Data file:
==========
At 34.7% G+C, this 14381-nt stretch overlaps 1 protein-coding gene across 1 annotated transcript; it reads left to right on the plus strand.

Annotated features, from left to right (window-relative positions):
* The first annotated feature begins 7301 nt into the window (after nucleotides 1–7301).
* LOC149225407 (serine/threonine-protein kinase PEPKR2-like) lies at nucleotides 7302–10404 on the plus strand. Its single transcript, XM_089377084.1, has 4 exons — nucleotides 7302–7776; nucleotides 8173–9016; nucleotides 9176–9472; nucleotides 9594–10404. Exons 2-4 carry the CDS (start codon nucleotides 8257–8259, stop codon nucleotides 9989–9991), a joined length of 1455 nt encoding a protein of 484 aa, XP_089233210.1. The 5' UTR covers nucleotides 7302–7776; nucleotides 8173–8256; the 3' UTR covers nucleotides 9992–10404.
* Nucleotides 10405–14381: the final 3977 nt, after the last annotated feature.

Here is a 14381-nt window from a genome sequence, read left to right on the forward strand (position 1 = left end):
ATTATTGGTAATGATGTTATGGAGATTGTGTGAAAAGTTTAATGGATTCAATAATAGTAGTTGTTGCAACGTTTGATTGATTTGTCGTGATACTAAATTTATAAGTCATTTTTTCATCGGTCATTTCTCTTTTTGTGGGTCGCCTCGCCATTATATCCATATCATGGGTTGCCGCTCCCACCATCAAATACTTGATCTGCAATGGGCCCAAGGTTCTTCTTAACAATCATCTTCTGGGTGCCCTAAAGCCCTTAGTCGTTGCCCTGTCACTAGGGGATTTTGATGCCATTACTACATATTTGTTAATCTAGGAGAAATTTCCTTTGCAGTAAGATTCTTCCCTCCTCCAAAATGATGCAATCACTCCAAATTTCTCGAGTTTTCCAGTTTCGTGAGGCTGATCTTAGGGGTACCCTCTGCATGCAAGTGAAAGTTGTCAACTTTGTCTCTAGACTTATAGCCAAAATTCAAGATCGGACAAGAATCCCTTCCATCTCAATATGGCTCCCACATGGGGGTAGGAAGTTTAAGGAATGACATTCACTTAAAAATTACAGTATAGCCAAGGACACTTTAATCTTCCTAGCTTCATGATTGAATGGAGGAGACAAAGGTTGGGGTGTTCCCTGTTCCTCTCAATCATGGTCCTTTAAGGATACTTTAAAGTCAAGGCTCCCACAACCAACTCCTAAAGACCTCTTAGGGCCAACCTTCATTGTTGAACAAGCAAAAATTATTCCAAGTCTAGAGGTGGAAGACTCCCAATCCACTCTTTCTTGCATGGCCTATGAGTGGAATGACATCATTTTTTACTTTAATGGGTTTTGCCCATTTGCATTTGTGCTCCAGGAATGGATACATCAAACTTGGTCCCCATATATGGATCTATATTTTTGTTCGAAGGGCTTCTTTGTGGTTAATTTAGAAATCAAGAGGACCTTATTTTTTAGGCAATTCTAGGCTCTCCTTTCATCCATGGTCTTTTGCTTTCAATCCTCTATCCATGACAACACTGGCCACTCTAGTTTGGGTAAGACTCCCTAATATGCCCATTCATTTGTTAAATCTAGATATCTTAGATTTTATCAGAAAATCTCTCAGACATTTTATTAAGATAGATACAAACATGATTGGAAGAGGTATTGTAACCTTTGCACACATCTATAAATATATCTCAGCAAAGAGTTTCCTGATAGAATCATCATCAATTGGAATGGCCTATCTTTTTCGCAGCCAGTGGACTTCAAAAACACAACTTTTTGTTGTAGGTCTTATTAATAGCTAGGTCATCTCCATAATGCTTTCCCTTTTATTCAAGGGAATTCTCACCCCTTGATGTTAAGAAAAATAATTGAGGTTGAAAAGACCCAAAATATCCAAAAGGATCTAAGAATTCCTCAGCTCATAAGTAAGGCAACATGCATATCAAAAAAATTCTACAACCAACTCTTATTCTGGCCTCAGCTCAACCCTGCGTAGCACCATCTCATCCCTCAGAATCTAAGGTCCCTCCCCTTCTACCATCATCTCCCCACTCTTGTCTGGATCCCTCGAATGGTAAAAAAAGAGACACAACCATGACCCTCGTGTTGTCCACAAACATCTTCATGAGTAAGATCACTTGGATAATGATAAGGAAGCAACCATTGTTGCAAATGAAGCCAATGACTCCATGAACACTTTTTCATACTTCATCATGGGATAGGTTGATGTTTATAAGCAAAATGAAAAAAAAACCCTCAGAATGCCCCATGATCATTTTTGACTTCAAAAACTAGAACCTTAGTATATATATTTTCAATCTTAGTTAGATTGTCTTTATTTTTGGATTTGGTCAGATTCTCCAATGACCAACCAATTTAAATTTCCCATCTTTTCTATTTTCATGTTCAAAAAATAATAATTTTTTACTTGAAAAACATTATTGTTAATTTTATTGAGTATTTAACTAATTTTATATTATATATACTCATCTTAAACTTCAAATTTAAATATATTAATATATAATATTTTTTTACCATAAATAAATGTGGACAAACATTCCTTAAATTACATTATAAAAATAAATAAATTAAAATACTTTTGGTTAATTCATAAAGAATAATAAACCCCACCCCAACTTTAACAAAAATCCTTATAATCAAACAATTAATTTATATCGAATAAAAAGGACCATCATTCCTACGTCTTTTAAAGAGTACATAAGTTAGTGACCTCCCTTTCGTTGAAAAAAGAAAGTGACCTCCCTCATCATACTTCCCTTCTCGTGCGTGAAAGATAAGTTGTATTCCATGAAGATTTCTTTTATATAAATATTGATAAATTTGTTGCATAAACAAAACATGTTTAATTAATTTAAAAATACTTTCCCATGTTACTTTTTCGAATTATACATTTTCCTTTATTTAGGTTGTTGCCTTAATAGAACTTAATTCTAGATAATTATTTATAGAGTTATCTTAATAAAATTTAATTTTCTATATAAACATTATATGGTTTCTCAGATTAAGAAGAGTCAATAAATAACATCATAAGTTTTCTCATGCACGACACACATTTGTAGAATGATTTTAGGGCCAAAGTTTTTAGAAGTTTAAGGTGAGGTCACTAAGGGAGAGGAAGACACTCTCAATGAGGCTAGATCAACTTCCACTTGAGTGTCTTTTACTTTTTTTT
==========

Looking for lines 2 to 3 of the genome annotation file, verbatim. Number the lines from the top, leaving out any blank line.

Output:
Annotated features, from left to right (window-relative positions):
* The first annotated feature begins 7301 nt into the window (after nucleotides 1–7301).